New season at the doorstep for Front Porch Theatricals

New season at the doorstep for Front Porch Theatricals

Rachel Stevens

Photo provided by Front Porch Theatricals
Rachel Stevens Photo provided by Front Porch Theatricals

The season for dreaming is now. Front Porch Theatricals, a Pittsburgh-based boutique professional musical company, has announced the casts and artistic teams for its 2016 American Dreamers season. Heading the hires is Rachel Stevens, a Jewish 2009 Point Park University graduate.

Stevens’ selection signals several firsts. Along with serving as Front Porch’s first female director, she will also direct both of the company’s shows: “The Spitfire Grill” and “Floyd Collins.”

Enabling Stevens to guide both productions is a welcome change, said Nancy Zionts, a producer at Front Porch.

“From our perspective it’s a major difference,” she said. “It’s a major positive to organizing the season.”

Last season was Front Porch’s first attempt at a two-show season. With Stevens and others hired for both of this year’s shows, the season should prove easier, said Zionts. “Once you develop a rapport and are able to work with a group consistently, [you’re] able to be a better production company.”

Like last season’s “The Last Five Years” and “The Light in the Piazza,” this season’s selections should prove inspiring. In assessing the upcoming American Dreamers season, Stevens believes that both “The Spitfire Grill” and “Floyd Collins” will resonate locally.

The narratives will “feel very kindred to the Pittsburgh community,” she said. “Both stories encapsulate our imagination and what it takes to detach our initial perception of who people are and what they are capable of — our past is not always a true litmus test of what our future will be. And I think that is incredibly kindred with how Pittsburgh has built itself back up and revived itself and become a city that people are incredibly excited to live in and work in and raise families in.”

Both shows are “meaningful musicals,” said Leon Zionts, also a producer at Front Porch. And even though attendees may lack familiarity with either title, he believes that both shows will be put on with “extraordinarily high production values.”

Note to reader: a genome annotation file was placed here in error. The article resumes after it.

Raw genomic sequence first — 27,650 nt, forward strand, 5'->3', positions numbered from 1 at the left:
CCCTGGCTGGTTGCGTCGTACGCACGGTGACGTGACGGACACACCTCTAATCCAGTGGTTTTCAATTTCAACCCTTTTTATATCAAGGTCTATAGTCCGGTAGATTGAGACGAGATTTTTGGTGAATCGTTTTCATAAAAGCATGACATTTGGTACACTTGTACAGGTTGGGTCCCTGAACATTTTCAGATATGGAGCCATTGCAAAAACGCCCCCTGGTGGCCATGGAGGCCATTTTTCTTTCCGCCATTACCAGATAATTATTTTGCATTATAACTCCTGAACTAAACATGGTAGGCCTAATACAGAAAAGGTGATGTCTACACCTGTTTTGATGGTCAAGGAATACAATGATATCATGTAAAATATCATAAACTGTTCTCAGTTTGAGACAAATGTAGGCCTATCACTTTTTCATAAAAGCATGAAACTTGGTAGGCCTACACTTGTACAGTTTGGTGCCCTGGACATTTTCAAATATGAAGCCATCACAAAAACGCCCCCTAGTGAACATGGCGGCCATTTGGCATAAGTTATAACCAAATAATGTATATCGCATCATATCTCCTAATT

“We’re very excited to bring these stories to the Pittsburgh heart,” said Stevens.

“The Spitfire Grill” is based on the 1996 film of the same name by Lee David Zlotoff, with music and book by James Valeq, and lyrics and book by Fred Alley. The American musical concerns Percy Talbot, a young parolee who after five years imprisonment attempts to build a new life while working in a small Wisconsin town.     

“Here is a woman who is miserable; her life is damaged, but is redeemed and because of who and what she is the town is redeemed,” said Leon Zionts. “There’s some whimsy in the show and the music is amazing.”

“Floyd Collins” is a musical with music and lyrics by Adam Guettel and book and additional lyrics by Tina Landau. Based upon actual events, the musical recounts the story of Floyd Collins, who in 1925 became trapped in a Kentucky cave. Various activities above ground, including a media frenzy, surround efforts to facilitate Collins’ rescue.

“We expect that people who come who aren’t familiar with the titles will be happy knowing they are seeing truly meaningful shows,” said Leon Zionts.

“They’re family stories, they’re relationship-centric and there’s a lot of surprises, and the way that we’re telling these stories is to incorporate and involve the audience so that they don’t feel isolated from the experience,” added Stevens. “We really want to put them in the environment to experience the journey of these people.”

With its nearly 300 seats, the New Hazlett Theater on Pittsburgh’s North Side will serve as the venue for both of Front Porch’s shows.

The American Dreamers season will commence in several weeks, with “The Spitfire Grill” slated to run from May 27 to June 5 and “Floyd Collins” from August 26 until September 4.

Tickets are available at

With a nod to the season’s title, Stevens hopes that attendees will be moved not only to dream but to do.

“I hope people will leave both shows reflecting on the state of their community and wanting to make their world a better place because that’s what our characters in both shows are striving to do.”

Adam Reinherz can be reached at

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